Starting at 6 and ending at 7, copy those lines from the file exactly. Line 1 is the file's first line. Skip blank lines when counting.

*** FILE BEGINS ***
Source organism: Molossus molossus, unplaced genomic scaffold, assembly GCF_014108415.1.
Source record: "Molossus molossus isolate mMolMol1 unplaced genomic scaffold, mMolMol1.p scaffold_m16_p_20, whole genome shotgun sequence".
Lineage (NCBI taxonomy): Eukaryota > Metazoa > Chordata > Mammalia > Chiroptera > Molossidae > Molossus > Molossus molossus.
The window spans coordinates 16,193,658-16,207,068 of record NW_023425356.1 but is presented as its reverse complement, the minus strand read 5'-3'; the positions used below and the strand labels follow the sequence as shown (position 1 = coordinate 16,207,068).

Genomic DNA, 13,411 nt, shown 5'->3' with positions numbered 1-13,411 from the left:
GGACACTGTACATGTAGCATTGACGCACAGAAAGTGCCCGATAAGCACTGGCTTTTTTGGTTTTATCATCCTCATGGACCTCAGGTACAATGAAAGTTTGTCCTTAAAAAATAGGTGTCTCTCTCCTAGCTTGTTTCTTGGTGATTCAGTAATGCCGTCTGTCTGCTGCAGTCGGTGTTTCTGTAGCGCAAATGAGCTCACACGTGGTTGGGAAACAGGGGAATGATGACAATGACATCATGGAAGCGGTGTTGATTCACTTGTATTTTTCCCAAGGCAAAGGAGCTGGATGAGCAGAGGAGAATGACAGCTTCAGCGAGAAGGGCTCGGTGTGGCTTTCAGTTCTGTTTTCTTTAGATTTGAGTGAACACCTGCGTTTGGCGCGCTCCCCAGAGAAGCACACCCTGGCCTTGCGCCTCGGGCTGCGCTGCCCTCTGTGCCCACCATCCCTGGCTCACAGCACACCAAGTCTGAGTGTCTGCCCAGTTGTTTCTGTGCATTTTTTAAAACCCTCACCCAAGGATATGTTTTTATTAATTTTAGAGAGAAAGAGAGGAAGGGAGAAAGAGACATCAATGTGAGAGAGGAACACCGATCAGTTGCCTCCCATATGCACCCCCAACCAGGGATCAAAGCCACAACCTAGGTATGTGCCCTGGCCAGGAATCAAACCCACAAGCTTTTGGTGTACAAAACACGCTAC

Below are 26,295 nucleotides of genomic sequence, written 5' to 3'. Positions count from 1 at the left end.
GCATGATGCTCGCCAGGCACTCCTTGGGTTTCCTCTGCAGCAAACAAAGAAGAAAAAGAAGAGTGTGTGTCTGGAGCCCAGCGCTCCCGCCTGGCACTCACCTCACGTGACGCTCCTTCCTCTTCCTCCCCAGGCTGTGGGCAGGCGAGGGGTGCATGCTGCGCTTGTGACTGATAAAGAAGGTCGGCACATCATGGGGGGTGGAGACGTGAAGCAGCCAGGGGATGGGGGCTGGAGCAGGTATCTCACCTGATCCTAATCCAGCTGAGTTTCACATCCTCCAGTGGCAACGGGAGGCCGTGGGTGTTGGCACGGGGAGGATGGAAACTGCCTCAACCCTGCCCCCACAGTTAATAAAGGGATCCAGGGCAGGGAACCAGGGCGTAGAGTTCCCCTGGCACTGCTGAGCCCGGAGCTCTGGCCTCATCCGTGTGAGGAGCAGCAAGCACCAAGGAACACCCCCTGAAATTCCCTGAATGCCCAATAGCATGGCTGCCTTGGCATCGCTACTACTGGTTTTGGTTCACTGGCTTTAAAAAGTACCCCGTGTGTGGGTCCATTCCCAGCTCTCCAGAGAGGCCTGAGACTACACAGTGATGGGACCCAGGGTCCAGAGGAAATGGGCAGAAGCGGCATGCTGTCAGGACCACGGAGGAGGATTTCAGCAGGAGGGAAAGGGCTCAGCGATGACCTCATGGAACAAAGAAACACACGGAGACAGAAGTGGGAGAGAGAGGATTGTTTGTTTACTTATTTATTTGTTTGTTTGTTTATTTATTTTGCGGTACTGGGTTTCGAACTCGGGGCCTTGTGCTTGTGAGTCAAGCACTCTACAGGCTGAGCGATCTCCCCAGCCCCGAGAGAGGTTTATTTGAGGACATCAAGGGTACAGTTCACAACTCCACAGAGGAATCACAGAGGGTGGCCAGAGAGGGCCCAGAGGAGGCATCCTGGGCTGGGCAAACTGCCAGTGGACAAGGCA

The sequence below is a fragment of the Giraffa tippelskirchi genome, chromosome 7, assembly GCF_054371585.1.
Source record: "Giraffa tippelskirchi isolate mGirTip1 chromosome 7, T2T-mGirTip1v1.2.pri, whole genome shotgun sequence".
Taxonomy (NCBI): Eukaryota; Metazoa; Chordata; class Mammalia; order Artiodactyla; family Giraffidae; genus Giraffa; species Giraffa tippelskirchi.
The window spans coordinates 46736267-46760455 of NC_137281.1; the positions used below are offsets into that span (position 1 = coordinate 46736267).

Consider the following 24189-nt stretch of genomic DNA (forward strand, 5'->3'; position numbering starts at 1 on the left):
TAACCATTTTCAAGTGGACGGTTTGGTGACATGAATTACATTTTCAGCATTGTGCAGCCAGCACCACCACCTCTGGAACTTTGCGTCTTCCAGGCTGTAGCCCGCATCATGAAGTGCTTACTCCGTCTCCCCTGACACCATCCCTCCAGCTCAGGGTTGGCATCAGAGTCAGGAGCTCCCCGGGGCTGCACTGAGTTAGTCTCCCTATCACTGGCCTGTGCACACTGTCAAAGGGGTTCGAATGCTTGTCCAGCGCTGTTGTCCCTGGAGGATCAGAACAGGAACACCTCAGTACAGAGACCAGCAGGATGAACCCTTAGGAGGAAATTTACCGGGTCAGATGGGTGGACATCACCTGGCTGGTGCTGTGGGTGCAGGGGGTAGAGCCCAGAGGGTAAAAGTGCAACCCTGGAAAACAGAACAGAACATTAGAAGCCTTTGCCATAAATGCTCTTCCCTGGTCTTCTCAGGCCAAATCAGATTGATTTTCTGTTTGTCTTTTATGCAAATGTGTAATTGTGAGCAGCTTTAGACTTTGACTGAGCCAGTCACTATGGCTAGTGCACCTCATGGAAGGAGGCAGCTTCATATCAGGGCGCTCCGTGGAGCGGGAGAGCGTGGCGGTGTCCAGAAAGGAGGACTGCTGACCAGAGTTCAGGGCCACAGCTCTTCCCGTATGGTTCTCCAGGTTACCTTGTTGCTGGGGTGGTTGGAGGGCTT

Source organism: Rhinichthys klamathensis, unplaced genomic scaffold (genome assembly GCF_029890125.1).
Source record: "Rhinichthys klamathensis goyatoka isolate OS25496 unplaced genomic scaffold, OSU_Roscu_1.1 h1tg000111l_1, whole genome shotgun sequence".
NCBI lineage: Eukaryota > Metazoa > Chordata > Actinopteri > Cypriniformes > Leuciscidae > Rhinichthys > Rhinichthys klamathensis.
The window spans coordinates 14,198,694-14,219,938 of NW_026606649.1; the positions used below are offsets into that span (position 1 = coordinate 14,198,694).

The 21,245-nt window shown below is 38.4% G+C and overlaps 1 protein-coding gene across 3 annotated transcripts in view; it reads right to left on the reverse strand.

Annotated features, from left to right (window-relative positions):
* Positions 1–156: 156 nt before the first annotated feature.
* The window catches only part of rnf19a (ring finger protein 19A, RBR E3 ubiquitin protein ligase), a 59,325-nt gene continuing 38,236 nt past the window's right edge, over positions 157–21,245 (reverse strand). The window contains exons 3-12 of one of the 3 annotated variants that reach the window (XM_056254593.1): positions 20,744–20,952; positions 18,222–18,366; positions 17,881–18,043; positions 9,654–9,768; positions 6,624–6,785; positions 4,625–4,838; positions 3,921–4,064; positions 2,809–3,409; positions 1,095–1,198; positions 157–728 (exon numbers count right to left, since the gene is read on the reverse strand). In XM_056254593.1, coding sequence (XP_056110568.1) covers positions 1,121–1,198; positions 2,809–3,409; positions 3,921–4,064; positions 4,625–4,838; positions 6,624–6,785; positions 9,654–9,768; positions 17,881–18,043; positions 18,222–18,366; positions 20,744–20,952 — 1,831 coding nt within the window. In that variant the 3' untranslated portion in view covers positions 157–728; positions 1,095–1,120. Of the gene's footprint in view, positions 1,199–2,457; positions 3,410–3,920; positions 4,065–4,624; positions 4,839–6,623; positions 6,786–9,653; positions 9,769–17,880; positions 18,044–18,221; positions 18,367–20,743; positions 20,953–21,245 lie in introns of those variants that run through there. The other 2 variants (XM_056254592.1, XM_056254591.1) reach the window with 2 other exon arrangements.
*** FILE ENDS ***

GGACACTGTACATGTAGCATTGACGCACAGAAAGTGCCCGATAAGCACTGGCTTTTTTGGTTTTATCATCCTCATGGACCTCAGGTACAATGAAAGTTTGTCCTTAAAAAATAGGTGTCTCTCTCCTAGCTTGTTTCTTGGTGATTCAGTAATGCCGTCTGTCTGCTGCAGTCGGTGTTTCTGTAGCGCAAATGAGCTCACACGTGGTTGGGAAACAGGGGAATGATGACAATGACATCATGGAAGCGGTGTTGATTCACTTGTATTTTTCCCAAGGCAAAGGAGCTGGATGAGCAGAGGAGAATGACAGCTTCAGCGAGAAGGGCTCGGTGTGGCTTTCAGTTCTGTTTTCTTTAGATTTGAGTGAACACCTGCGTTTGGCGCGCTCCCCAGAGAAGCACACCCTGGCCTTGCGCCTCGGGCTGCGCTGCCCTCTGTGCCCACCATCCCTGGCTCACAGCACACCAAGTCTGAGTGTCTGCCCAGTTGTTTCTGTGCATTTTTTAAAACCCTCACCCAAGGATATGTTTTTATTAATTTTAGAGAGAAAGAGAGGAAGGGAGAAAGAGACATCAATGTGAGAGAGGAACACCGATCAGTTGCCTCCCATATGCACCCCCAACCAGGGATCAAAGCCACAACCTAGGTATGTGCCCTGGCCAGGAATCAAACCCACAAGCTTTTGGTGTACAAAACACGCTAC

Below are 26,295 nucleotides of genomic sequence, written 5' to 3'. Positions count from 1 at the left end.